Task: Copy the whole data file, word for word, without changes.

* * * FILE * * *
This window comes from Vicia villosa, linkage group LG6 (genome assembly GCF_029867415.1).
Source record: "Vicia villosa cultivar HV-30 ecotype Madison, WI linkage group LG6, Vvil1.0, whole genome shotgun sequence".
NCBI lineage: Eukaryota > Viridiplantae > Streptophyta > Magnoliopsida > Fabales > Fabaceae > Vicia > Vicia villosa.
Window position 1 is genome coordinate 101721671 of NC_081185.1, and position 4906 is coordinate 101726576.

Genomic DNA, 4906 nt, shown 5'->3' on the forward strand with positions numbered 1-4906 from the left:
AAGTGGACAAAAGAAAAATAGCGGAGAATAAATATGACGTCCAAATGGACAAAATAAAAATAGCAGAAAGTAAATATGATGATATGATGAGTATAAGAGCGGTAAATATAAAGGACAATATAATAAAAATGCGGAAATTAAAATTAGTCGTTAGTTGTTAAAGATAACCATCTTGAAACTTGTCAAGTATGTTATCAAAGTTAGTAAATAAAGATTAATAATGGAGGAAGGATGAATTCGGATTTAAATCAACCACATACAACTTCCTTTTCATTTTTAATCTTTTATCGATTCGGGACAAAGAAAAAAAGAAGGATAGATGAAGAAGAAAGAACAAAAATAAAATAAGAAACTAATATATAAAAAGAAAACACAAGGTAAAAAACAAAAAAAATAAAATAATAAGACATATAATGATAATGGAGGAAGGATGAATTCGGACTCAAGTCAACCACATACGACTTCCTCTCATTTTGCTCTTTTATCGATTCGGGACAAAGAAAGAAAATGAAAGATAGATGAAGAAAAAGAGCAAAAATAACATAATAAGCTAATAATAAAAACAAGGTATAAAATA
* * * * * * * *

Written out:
This window comes from Vicia villosa, linkage group LG6 (genome assembly GCF_029867415.1).
Source record: "Vicia villosa cultivar HV-30 ecotype Madison, WI linkage group LG6, Vvil1.0, whole genome shotgun sequence".
NCBI lineage: Eukaryota > Viridiplantae > Streptophyta > Magnoliopsida > Fabales > Fabaceae > Vicia > Vicia villosa.
Window position 1 is genome coordinate 101721671 of NC_081185.1, and position 4906 is coordinate 101726576.

Genomic DNA, 4906 nt, shown 5'->3' on the forward strand with positions numbered 1-4906 from the left:
AAGTGGACAAAAGAAAAATAGCGGAGAATAAATATGACGTCCAAATGGACAAAATAAAAATAGCAGAAAGTAAATATGATGATATGATGAGTATAAGAGCGGTAAATATAAAGGACAATATAATAAAAATGCGGAAATTAAAATTAGTCGTTAGTTGTTAAAGATAACCATCTTGAAACTTGTCAAGTATGTTATCAAAGTTAGTAAATAAAGATTAATAATGGAGGAAGGATGAATTCGGATTTAAATCAACCACATACAACTTCCTTTTCATTTTTAATCTTTTATCGATTCGGGACAAAGAAAAAAAGAAGGATAGATGAAGAAGAAAGAACAAAAATAAAATAAGAAACTAATATATAAAAAGAAAACACAAGGTAAAAAACAAAAAAAATAAAATAATAAGACATATAATGATAATGGAGGAAGGATGAATTCGGACTCAAGTCAACCACATACGACTTCCTCTCATTTTGCTCTTTTATCGATTCGGGACAAAGAAAGAAAATGAAAGATAGATGAAGAAAAAGAGCAAAAATAACATAATAAGCTAATAATAAAAACAAGGTATAAAATA